UPDDATE: Hillsong pastor Brian Houston has issued an update to his original statement. You can find that information here.
Hillsong Church's New York location reportedly draws "a lot of gay men and women" among the thousands who flock there every weekend, according to head pastor Carl Lentz.
"Jesus was in the thick of an era where homosexuality, just like it is today, was widely prevalent," Lentz told CNN in a June interview (above). "And I'm still waiting for someone to show me the quote where Jesus addressed it on the record in front of people. You won't find it because he never did."
Lentz's wife, Laura, added: "It's not our place to tell anyone how they should live. That's their journey."
Lentz's sentiments appear to be indicative of an overarching stance on gay issues set forth by Hillsong head pastor Brian Houston. At a press conference for the Hillsong Conference held in New York City Thursday, New York Times' Michael Paulson asked Houston directly about his stance on same-sex marriage. In an unofficial transcript provided by Jonathan Merritt, Houston responded:
It can be challenging for churches to stay relevant. Because many mainstream churches upheld what they would believe is the long established view of what the Bible says about homosexuality. But the world has changed around and about them. On the subject, I always feel like there’s three things. There’s the world we live in, there’s the weight we live with, and there’s the word we live by. The world, the weight, and the word.
Blogger Ben Gresham, who identifies as a "25-year-old gay Christian" from Sydney, Australia, grew up attending Hillsong Church and often uses his website to write about the church's stance on gay issues. In an August 2013 post Gresham wrote about a message Houston recorded at Hillsong London and broadcast to all the church campuses entitled "Scandal of Grace," which touched on the topic and echoed the pastor's comments on Thursday. The blogger transcribed a portion of the message, in which Houston said:
The one elephant in the room for churches around the world at the moment is the gay situation. What would Jesus do? What would Jesus do?
There's lots of hatred out there but in the middle of it all you know there are three things: the world of the times we live in; the weight we live with; and the word we live by.
Houston added that "the world has changed quickly" and said "the weight we live with" includes "the weight when a young person growing up in a church feels like they are confused in their sexuality." This disconnect, the pastor said, can lead to hate, rejection and, in worst cases, suicide.
There's the world we live in. There's the weight we live with, and there's the word we live by. And they don't all necessary align. With the word we live by, many people have various convictions. In the middle of it all know that Jesus when it comes to people would let nothing stop Him from breaking through a divide to help hurting, broken, everyday normal people like you and I.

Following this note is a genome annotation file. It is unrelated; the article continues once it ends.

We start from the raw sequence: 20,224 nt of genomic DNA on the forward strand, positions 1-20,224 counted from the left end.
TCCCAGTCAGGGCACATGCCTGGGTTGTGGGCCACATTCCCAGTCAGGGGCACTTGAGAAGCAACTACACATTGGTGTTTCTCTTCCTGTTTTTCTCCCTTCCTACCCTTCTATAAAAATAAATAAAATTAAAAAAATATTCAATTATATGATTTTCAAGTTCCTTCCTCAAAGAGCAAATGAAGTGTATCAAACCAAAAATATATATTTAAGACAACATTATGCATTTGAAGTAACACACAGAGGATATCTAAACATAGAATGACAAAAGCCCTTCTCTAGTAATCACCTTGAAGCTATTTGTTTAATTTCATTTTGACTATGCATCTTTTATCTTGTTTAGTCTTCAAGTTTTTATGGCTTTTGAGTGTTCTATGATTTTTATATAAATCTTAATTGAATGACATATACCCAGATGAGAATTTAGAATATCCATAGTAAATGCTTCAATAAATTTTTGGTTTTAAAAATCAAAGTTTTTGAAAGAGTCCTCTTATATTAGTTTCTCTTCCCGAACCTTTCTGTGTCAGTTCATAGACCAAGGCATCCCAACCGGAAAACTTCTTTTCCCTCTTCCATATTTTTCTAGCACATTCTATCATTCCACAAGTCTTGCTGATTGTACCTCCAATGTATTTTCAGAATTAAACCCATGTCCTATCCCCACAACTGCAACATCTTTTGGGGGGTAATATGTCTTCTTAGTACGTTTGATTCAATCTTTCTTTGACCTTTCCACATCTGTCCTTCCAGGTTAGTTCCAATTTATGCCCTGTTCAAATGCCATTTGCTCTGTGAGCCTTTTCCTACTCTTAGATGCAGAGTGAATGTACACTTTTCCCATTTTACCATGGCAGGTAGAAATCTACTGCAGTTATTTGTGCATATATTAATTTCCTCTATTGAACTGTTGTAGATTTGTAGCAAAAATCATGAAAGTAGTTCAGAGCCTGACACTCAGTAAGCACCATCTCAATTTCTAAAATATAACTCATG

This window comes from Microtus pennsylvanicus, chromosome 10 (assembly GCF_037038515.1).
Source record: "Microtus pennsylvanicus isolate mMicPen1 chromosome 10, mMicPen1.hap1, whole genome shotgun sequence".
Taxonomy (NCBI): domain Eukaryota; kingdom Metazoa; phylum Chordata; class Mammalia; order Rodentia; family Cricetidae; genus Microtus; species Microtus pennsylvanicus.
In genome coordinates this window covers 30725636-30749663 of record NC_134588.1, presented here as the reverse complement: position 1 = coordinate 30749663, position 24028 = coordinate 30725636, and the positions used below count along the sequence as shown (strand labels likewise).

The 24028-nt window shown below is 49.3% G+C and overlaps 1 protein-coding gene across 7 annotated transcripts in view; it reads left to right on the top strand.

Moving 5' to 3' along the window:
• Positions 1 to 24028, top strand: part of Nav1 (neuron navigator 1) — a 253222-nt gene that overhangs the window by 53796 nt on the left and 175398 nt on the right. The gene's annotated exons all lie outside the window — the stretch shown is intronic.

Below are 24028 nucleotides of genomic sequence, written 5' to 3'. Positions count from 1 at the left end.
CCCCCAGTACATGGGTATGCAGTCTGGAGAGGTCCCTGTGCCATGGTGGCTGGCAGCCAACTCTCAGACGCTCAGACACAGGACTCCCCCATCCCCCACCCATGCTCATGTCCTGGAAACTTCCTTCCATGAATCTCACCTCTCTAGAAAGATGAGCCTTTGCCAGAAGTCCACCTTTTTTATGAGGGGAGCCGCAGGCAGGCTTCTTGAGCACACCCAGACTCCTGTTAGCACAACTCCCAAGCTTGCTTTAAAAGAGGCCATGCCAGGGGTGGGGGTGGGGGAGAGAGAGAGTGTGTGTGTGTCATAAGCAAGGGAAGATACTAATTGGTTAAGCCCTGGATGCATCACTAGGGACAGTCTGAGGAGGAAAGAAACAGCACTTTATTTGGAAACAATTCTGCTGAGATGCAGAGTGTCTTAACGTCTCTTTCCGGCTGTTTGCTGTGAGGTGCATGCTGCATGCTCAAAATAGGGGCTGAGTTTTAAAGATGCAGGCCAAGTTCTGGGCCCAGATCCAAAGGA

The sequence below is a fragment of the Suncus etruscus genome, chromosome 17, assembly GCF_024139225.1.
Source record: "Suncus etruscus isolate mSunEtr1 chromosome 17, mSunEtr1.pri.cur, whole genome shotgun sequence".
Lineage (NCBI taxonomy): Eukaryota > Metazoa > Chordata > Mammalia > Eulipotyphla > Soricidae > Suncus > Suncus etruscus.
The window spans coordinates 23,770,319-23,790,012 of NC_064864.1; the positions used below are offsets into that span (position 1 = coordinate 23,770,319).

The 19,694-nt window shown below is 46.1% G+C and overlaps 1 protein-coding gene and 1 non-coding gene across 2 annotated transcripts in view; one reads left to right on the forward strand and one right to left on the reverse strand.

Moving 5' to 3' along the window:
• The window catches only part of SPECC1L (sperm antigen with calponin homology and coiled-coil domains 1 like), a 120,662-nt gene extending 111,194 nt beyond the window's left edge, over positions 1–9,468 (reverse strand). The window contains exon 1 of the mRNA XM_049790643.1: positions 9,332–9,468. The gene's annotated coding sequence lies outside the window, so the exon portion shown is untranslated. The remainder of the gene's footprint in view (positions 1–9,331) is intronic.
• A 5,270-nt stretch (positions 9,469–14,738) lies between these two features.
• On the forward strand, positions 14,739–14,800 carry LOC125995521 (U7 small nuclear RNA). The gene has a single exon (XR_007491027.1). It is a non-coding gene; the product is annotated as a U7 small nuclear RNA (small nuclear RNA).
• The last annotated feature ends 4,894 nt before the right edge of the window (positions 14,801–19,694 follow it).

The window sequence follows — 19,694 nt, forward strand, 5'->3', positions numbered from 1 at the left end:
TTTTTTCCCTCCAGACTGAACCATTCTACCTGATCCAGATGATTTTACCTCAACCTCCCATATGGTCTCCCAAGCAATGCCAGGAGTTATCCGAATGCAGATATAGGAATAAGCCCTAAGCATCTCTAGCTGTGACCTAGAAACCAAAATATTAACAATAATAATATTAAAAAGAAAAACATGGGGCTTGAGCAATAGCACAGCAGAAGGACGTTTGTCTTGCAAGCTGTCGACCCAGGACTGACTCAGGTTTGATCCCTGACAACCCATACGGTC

In March 2014 Pastor Danny Cortez of New Heart Community Church, a small Southern Baptist congregation in Southern California, delivered a sermon explaining that he no longer believed homosexuality to be a sin. His church struggled with the decision of whether to dismiss him and ultimately decided not to but instead become a "Third Way church" -- based on Vineyard Church pastor Ken Wilson’s book, “A Letter to my Congregation” which puts forth the notion that churches could agree to disagree on the subject and refrain from judgement.
But as the Southern Baptist Convention's annual meeting approached in June, Albert Mohler Jr., president of The Southern Baptist Theological Seminary, published an article denouncing the "third way":
There is no third way. A church will either believe and teach that same-sex behaviors and relationships are sinful, or it will affirm them. Eventually, every congregation in America will make a public declaration of its position on this issue. It is just a matter of time (and for most churches, not much time) before every congregation in the nation faces this test.
When faced with "this test," though, Religion News Service blogger Jonathan Merritt says that Hillsong's Lentz and Houston appear to adopt a similar "third way" by keeping definitive opinions to themselves and instead noting the complexity of the issue and the need for compassion. In the press conference Thursday, Houston said:
"The real issues in people’s lives are too important for us to just reduce it down to a ‘yes’ or ‘no’ answer in a media outlet."